How exactly did Bayesian Thinking for Toddlers come into existence?

‘A lot of what I do relates to promoting and explaining the benefits of Bayesian inference. At some point, I came across the book Bayesian Probability for Babies. When reviewing this book, I found myself disagreeing with some of its points. Some concepts weren’t properly explained and, as my young son pointed out, it didn’t have any dinosaurs.

My former PhD student, Don van Ravenzwaaij, then challenged me by saying that I won’t be able to explain Bayesian statistics using dinosaurs. Together, these were the factors that started my work on what would become Bayesian Thinking for Toddlers. I worked on the book for about a year and collaborated with Viktor Beekman, an artist. This led to this book as a final result.

So, the book is the result of a challenge, but it also relates to my drive to explain Bayesian inferences as clearly as I can, to as many people as possible. The title suggests that the book is for toddlers, but in a way that is not really true. Toddlers can look at the colourful pictures, but the actual ideas in the book are quite deep. It can be compared it to an onion; you can go down as many layers as you would like. In that way there is something to take away from the book for everyone. Even a well-trained statistician would find a lot of topics for discussion in this book with dinosaurs.’

 

Do you think toddlers would still learn something if you would read the book to them?

‘Well, that is debatable. The main point I’m trying to make is that the core principle of Bayesian statistics is so obvious that even toddlers can understand it. They can understand that in a competition with questions and cookies as prize, if someone out-predicts somebody else, they will get more cookies. I also do think that if there is a prize, people often give 100 percent to the winner, which might not always be the most rational thing to do. If you know the results are very close, maybe you should just divide the prize. In the case that there is an element of noise or uncertainty involved in determining the winner. If this isn’t the case, the person who ends up winning should just get the whole prize. But, quite often we have substantial uncertainty.

I do think toddlers like the book, because the pictures are very colourful, and the dinosaurs look very friendly. Toddlers are into dinosaurs and pictures of animals in general, so I think they will be drawn into the book. As they get older, they might get more and more out of the book. At some point, when we talk about the prequential principle, or the usefulness of predictions to update your knowledge, you get to topics where even philosophers would possibly disagree with some of the content in the book. So, I do think there’s something to learn in it for everybody.’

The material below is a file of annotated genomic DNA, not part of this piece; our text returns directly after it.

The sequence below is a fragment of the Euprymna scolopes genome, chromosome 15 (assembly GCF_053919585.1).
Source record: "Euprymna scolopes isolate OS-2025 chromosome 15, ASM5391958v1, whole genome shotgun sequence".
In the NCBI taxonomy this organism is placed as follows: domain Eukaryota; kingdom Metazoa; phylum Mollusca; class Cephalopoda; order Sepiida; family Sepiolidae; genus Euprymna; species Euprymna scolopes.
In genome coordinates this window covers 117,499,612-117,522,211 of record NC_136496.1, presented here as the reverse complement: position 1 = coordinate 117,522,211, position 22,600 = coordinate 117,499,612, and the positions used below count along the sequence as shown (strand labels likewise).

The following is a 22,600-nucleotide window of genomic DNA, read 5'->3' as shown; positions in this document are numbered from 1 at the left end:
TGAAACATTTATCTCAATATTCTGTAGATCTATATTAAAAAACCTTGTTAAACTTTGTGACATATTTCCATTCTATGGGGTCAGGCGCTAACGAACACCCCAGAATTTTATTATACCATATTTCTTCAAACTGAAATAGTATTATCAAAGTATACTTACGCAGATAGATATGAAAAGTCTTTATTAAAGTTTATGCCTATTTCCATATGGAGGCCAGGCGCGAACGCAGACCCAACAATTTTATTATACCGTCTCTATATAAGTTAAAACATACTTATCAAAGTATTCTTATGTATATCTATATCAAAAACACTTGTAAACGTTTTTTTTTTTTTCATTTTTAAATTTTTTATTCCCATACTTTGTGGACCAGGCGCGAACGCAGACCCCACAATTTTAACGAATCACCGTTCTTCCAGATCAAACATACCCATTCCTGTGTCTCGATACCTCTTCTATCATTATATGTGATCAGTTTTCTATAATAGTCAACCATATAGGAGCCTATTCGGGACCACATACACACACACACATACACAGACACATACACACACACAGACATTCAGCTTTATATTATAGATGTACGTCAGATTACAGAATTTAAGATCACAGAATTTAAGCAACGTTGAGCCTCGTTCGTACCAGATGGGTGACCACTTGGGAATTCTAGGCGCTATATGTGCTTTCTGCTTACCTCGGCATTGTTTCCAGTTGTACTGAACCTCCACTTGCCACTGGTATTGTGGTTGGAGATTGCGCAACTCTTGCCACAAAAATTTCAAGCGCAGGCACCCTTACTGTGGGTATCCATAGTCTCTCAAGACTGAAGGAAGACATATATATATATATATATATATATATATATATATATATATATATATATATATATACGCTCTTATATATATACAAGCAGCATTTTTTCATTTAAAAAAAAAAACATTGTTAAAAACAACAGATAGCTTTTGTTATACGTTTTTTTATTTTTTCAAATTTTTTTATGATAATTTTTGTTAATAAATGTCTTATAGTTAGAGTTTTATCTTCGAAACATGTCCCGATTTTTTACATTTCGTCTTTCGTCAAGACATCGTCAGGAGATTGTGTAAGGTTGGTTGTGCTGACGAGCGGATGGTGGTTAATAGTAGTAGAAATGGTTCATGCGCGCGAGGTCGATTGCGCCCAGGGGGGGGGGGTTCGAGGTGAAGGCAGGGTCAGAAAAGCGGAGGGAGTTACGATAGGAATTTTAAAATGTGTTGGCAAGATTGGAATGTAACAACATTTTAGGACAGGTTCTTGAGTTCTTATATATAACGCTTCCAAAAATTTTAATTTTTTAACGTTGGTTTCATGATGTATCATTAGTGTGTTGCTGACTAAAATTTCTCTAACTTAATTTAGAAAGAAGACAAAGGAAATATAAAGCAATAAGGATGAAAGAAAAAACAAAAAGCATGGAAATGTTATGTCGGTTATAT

So, the book is not just an answer to a challenge. You’re also really trying to teach something?

‘Yes. The book says ‘Bayesian Thinking for Toddlers’, but that’s actually the least important goal of the enterprise. I would say explaining Bayesian thinking clearly or explaining how you update knowledge describes the content better. In a way it’s like these books ‘statistics for idiots or dummies’. You can say a book is for ‘idiots’, ‘dummies’ or ‘toddlers’, but you don’t really mean that. With such a title, you mean that you explain concepts clearly, without technical, difficult terms that can distract from the main message. That’s what I tried to do.

I could have done what the standard Bayesian statistician does, starting with an example that you toss a bent coin and then ask for the probability that it comes up tails. You start with a prior distribution and end up with a posterior distribution. But that immediately creates questions like ‘What do you mean with a prior distribution?’ Potentially, the probability of the coin falling on tails could be anything from zero to one. This introduces the concept of infinity, which on itself could be a whole book. ‘The Concept of Infinity for Toddlers’, which would be even more difficult to write than the book I wrote.